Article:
NEW REQUIREMENTS FOR INDEPENDENT CONTRACTOR AGREEMENTS IN NEW YORK STATE
After determining that a particular worker’s classification as an independent contractor is proper, businesses in New York State should make sure they have written agreements that include certain provisions, which will be required by New York Law.
The “Freelance Isn’t Free Act,” which establishes protections for certain freelance workers throughout New York State, takes effect on May 20, 2024. It largely replicates the existing protections of New York City’s “Freelance Isn’t Free” Law.
Under the New York State Act, a “freelance worker” is any person, or one-person organization, engaged as an independent contractor to provide services for at least $800 during the immediately preceding 120 days. Freelance workers do not include sales representatives, practicing attorneys, licensed medical professionals, or construction contractors; therefore, these workers are not protected by the Act.
Significantly, the Act establishes a right for freelance workers to have a written agreement with certain mandatory terms. All written agreements with freelance workers must include:
- the name and mailing address of both the hiring party and the freelance worker;
- an itemized inventory of all services to be provided by the freelance worker, the value of the freelance worker’s services, and the freelance worker’s fee;
- the payment date or mechanism by which such date will be determined; and
- the date by which the freelance worker must submit to the hiring party an itemized inventory to meet the hiring party’s internal deadlines for issuing the freelance worker’s fee.
The Act, among other freelance worker protections and rights, establishes a private right of action with statutory damages. As such, failure to comply with the Act can result in an investigation by the New York State Department of Labor, or costly litigation filed by the worker(s).
SALARY INCREASES FOR EXEMPT CLASSIFICATION
Following last year’s proposed FLSA exemption rule and the subsequent closing of the public comment period, the DOL anticipates publishing its final rule this spring. The FLSA exemption rule is expected to increase the minimum annual salary level for overtime pay exemptions from $35,568 to a minimum of $55,068 and possibly higher than $60,000. The DOL estimates that in the first year after the final rule is published, 3.4 million currently exempt workers will become non-exempt and entitled to overtime pay under the FLSA (unless the employees’ salaries are raised over the threshold).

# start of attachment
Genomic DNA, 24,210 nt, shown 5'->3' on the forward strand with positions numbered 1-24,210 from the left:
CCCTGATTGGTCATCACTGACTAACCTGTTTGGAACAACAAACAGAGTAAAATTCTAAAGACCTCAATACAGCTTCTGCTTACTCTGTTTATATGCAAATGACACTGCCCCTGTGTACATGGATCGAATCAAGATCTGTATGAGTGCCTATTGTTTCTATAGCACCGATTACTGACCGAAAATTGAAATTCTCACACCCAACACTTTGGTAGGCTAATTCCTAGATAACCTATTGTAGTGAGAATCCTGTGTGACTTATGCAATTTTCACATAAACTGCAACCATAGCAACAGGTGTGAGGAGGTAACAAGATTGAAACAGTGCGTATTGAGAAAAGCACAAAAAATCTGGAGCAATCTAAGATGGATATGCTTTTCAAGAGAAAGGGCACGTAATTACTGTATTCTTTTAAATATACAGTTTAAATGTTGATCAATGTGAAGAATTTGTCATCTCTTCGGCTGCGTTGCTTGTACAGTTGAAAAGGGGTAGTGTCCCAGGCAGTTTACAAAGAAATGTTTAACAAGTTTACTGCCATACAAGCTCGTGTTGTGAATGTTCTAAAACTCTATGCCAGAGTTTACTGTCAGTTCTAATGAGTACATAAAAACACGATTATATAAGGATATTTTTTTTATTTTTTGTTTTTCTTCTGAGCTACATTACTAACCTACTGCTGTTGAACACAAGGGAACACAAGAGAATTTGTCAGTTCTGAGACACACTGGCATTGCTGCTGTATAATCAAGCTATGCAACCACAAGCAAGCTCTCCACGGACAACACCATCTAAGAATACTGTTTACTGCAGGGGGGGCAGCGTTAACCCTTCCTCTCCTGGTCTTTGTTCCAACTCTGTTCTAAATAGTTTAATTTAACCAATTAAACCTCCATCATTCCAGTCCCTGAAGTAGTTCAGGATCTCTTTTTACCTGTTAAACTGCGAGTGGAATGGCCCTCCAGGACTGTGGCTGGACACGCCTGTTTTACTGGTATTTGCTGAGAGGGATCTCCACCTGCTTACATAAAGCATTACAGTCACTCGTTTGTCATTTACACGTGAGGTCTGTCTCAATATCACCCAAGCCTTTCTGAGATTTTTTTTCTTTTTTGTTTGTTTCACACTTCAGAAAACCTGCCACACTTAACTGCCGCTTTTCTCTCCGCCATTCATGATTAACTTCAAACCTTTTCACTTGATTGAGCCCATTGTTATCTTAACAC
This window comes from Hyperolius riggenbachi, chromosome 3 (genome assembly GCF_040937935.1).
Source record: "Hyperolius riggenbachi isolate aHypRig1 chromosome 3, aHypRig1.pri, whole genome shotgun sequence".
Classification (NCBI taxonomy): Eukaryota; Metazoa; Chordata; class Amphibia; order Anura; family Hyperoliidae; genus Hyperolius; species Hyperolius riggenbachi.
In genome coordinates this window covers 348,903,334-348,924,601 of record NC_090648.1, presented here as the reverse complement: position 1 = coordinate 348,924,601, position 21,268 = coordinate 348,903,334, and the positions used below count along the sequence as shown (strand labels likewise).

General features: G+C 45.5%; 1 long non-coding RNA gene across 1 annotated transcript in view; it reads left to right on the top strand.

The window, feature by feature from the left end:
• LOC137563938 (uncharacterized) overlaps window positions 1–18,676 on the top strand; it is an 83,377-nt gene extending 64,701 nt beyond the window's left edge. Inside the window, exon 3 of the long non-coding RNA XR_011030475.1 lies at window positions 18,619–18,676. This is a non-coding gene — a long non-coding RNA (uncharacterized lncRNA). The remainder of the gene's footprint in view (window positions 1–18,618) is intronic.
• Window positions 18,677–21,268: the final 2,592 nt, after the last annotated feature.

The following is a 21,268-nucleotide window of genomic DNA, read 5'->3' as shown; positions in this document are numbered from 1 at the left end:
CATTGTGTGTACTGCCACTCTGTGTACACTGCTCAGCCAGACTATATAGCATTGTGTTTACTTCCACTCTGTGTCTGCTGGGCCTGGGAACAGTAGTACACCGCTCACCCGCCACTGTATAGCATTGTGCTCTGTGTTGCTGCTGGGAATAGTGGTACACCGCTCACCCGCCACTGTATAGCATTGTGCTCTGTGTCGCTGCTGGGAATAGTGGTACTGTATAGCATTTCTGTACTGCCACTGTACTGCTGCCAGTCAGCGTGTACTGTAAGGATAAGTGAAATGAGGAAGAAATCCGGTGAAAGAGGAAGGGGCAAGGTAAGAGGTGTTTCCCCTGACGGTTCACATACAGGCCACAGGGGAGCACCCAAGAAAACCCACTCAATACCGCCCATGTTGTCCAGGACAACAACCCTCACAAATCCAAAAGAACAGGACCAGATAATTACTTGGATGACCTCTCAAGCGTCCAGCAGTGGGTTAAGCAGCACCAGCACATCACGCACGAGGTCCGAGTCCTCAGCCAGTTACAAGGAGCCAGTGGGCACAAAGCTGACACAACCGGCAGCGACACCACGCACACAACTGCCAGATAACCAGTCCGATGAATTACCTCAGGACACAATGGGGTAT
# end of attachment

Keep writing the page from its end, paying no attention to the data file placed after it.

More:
Under New York State law, because the minimum wage has increased, so too has the minimum annual salary level to be classified as exempt from overtime. Specifically, in New York City, Westchester, and Long Island, the minimum salary increased to $62,400 as of January 1, 2024. In 2023, the minimum salary was $58,500. Employers with employees in New York City, Westchester and Long Island must, therefore, raise salaries to keep employees’ positions exempt or must pay overtime for all hours worked over 40 in any given workweek in order to comply with New York State wage and hour laws.
Significant changes to federal regulations and the laws of New York State have or will soon take effect. Employers will need to comply with these changes in order to maintain certain classifications of independent contractors and exempt employees, or they may face investigations or audits by governmental agencies, or perhaps be sued directly by workers for damages. Such a broad shift in the legal landscape of classifications presents a unique opportunity for employers to audit their workforces and possibly make changes without the typical associated scrutiny by the impacted workers.
For more information on the topic discussed, contact:
- Janae Cummings | email@example.com | 212-508-6742
- Jason B. Klimpl | firstname.lastname@example.org | 212-508-7529
- Randi B. May | email@example.com | 212-702-3167
- Elizabeth E. Schlissel | firstname.lastname@example.org | 212-508-6714
- Andrew W. Singer | email@example.com | 212-508-6723
- Stacey A. Usiak | firstname.lastname@example.org | 212-702-3158
- John Walpole | Walpole@thsh.com | 212-702-3164
- Andrew P. Yacyshyn | email@example.com | 212-508-6792
Employment Notes, a newsletter produced by Tannenbaum Helpern Syracuse & Hirschtritt LLP’s Employment Law practice, provides insights on recent employment caselaw, legislation and other legal developments impacting employer policies, human resource strategies and related best practices. To subscribe to the newsletter, email firstname.lastname@example.org.
01.24.2024 | PUBLICATION: Employment Notes |